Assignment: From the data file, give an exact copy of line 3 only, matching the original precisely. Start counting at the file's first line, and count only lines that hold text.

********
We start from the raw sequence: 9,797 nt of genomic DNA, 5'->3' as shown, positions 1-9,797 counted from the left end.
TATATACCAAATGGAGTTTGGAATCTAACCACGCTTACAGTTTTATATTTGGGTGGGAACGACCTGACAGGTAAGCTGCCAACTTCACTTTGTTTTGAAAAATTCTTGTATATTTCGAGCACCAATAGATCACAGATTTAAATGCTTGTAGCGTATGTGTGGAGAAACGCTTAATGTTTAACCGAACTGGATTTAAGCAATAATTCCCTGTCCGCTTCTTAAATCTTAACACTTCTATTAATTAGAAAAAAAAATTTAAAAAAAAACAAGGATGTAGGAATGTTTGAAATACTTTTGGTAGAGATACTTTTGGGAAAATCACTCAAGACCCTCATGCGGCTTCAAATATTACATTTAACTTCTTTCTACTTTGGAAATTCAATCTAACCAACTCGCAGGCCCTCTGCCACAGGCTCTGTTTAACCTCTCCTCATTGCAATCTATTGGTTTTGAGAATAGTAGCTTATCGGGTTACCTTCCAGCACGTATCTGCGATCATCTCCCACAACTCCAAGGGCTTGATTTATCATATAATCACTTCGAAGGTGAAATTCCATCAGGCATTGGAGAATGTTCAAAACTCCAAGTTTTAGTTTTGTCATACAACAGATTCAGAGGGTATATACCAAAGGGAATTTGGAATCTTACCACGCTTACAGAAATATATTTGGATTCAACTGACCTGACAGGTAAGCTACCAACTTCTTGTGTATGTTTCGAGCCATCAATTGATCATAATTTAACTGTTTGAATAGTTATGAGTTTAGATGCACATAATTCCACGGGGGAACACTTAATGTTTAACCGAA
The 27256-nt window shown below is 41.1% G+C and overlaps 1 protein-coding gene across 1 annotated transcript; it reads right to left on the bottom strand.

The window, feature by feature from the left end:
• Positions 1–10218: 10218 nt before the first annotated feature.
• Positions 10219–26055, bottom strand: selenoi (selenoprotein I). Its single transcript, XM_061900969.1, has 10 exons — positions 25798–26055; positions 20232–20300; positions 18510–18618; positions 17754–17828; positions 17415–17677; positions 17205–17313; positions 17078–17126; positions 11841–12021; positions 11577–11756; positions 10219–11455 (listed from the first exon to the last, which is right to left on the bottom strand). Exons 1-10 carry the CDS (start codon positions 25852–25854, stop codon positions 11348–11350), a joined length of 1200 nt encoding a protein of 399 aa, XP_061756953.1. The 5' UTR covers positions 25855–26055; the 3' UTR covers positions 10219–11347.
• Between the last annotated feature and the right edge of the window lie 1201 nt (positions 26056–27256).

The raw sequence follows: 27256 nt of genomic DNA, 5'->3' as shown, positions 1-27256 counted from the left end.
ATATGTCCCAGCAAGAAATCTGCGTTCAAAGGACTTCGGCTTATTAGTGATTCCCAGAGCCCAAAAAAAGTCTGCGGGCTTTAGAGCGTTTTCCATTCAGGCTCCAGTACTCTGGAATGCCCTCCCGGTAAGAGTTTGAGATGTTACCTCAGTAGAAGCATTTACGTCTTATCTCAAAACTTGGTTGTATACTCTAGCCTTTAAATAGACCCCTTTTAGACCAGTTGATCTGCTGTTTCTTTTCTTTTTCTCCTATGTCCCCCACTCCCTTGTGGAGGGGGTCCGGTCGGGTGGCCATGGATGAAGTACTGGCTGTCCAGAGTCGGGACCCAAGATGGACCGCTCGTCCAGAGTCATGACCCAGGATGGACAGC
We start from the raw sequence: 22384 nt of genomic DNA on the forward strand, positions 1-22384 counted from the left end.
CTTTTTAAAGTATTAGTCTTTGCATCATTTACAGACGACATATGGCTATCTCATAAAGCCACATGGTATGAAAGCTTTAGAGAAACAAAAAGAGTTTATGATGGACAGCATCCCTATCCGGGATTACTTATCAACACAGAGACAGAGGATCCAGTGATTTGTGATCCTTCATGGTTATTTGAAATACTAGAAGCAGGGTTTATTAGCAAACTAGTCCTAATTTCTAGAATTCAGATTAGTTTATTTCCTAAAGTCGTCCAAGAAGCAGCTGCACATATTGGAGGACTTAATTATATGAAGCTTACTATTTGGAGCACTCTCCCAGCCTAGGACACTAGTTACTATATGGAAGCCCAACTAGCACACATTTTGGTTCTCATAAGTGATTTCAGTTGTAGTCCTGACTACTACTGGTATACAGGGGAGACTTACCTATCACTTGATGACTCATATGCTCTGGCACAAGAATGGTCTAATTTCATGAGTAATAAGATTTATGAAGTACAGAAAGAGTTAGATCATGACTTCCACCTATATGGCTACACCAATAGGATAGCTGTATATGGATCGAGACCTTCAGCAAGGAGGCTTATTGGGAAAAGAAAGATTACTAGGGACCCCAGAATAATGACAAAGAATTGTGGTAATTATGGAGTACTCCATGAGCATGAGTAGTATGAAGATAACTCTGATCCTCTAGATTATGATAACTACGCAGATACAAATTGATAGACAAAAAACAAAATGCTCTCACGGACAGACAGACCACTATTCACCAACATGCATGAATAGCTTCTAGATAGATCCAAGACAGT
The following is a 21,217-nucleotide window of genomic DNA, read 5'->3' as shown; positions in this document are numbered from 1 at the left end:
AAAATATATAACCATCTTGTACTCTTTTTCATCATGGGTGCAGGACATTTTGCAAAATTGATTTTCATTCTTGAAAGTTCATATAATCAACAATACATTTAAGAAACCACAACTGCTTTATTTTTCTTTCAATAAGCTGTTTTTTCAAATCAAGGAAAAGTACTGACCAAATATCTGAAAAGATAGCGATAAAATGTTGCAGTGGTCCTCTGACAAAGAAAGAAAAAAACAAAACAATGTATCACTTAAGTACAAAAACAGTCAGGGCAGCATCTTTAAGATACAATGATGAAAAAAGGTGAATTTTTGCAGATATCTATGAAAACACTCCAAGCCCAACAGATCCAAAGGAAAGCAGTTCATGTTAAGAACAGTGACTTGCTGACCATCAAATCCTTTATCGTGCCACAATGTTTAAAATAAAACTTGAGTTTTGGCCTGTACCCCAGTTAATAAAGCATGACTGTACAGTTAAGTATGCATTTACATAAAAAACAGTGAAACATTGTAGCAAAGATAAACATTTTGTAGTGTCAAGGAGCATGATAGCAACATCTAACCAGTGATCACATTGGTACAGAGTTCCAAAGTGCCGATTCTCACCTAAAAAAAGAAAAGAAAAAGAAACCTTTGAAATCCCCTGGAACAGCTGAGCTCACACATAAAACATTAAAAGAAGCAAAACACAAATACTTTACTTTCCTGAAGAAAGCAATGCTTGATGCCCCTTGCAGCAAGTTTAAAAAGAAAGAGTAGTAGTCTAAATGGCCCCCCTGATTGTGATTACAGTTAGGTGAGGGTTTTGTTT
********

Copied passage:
The 27256-nt window shown below is 41.1% G+C and overlaps 1 protein-coding gene across 1 annotated transcript; it reads right to left on the bottom strand.